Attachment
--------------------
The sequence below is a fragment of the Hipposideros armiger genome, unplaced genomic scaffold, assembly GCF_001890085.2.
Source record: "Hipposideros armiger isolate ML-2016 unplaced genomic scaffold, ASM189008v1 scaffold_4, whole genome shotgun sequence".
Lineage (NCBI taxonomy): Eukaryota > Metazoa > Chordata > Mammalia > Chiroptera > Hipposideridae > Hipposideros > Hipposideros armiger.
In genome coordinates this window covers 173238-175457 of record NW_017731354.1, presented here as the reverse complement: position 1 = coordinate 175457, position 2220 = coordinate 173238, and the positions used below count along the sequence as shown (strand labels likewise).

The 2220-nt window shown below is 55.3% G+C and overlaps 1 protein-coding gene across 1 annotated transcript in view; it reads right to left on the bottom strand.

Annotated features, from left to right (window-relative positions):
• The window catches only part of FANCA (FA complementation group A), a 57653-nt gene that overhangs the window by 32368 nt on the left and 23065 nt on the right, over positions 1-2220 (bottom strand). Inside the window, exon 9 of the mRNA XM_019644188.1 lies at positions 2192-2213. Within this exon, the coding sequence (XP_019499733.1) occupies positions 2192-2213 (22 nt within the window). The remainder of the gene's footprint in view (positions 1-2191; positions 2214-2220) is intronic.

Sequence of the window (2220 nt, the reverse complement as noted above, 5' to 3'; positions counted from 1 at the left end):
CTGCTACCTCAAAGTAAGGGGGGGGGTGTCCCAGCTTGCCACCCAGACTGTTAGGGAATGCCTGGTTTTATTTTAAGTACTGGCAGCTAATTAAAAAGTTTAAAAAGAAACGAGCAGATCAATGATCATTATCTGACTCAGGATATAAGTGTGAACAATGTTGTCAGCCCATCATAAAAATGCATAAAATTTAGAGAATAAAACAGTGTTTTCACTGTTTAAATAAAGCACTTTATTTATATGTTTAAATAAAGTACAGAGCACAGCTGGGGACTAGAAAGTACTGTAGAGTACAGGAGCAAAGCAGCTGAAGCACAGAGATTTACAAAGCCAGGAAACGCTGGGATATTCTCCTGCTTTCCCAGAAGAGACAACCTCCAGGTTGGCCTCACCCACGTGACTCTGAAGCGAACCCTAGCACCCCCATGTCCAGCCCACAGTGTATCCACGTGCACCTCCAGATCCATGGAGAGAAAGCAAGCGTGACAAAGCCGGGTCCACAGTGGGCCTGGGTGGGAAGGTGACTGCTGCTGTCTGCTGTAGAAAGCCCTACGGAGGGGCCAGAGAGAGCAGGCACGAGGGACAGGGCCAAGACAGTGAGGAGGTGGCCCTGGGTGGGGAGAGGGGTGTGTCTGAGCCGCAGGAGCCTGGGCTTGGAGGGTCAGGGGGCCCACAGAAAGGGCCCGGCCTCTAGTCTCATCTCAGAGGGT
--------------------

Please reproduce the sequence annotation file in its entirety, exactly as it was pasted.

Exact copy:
The sequence below is a fragment of the Hipposideros armiger genome, unplaced genomic scaffold, assembly GCF_001890085.2.
Source record: "Hipposideros armiger isolate ML-2016 unplaced genomic scaffold, ASM189008v1 scaffold_4, whole genome shotgun sequence".
Lineage (NCBI taxonomy): Eukaryota > Metazoa > Chordata > Mammalia > Chiroptera > Hipposideridae > Hipposideros > Hipposideros armiger.
In genome coordinates this window covers 173238-175457 of record NW_017731354.1, presented here as the reverse complement: position 1 = coordinate 175457, position 2220 = coordinate 173238, and the positions used below count along the sequence as shown (strand labels likewise).

The 2220-nt window shown below is 55.3% G+C and overlaps 1 protein-coding gene across 1 annotated transcript in view; it reads right to left on the bottom strand.

Annotated features, from left to right (window-relative positions):
• The window catches only part of FANCA (FA complementation group A), a 57653-nt gene that overhangs the window by 32368 nt on the left and 23065 nt on the right, over positions 1-2220 (bottom strand). Inside the window, exon 9 of the mRNA XM_019644188.1 lies at positions 2192-2213. Within this exon, the coding sequence (XP_019499733.1) occupies positions 2192-2213 (22 nt within the window). The remainder of the gene's footprint in view (positions 1-2191; positions 2214-2220) is intronic.

Sequence of the window (2220 nt, the reverse complement as noted above, 5' to 3'; positions counted from 1 at the left end):
CTGCTACCTCAAAGTAAGGGGGGGGGTGTCCCAGCTTGCCACCCAGACTGTTAGGGAATGCCTGGTTTTATTTTAAGTACTGGCAGCTAATTAAAAAGTTTAAAAAGAAACGAGCAGATCAATGATCATTATCTGACTCAGGATATAAGTGTGAACAATGTTGTCAGCCCATCATAAAAATGCATAAAATTTAGAGAATAAAACAGTGTTTTCACTGTTTAAATAAAGCACTTTATTTATATGTTTAAATAAAGTACAGAGCACAGCTGGGGACTAGAAAGTACTGTAGAGTACAGGAGCAAAGCAGCTGAAGCACAGAGATTTACAAAGCCAGGAAACGCTGGGATATTCTCCTGCTTTCCCAGAAGAGACAACCTCCAGGTTGGCCTCACCCACGTGACTCTGAAGCGAACCCTAGCACCCCCATGTCCAGCCCACAGTGTATCCACGTGCACCTCCAGATCCATGGAGAGAAAGCAAGCGTGACAAAGCCGGGTCCACAGTGGGCCTGGGTGGGAAGGTGACTGCTGCTGTCTGCTGTAGAAAGCCCTACGGAGGGGCCAGAGAGAGCAGGCACGAGGGACAGGGCCAAGACAGTGAGGAGGTGGCCCTGGGTGGGGAGAGGGGTGTGTCTGAGCCGCAGGAGCCTGGGCTTGGAGGGTCAGGGGGCCCACAGAAAGGGCCCGGCCTCTAGTCTCATCTCAGAGGGT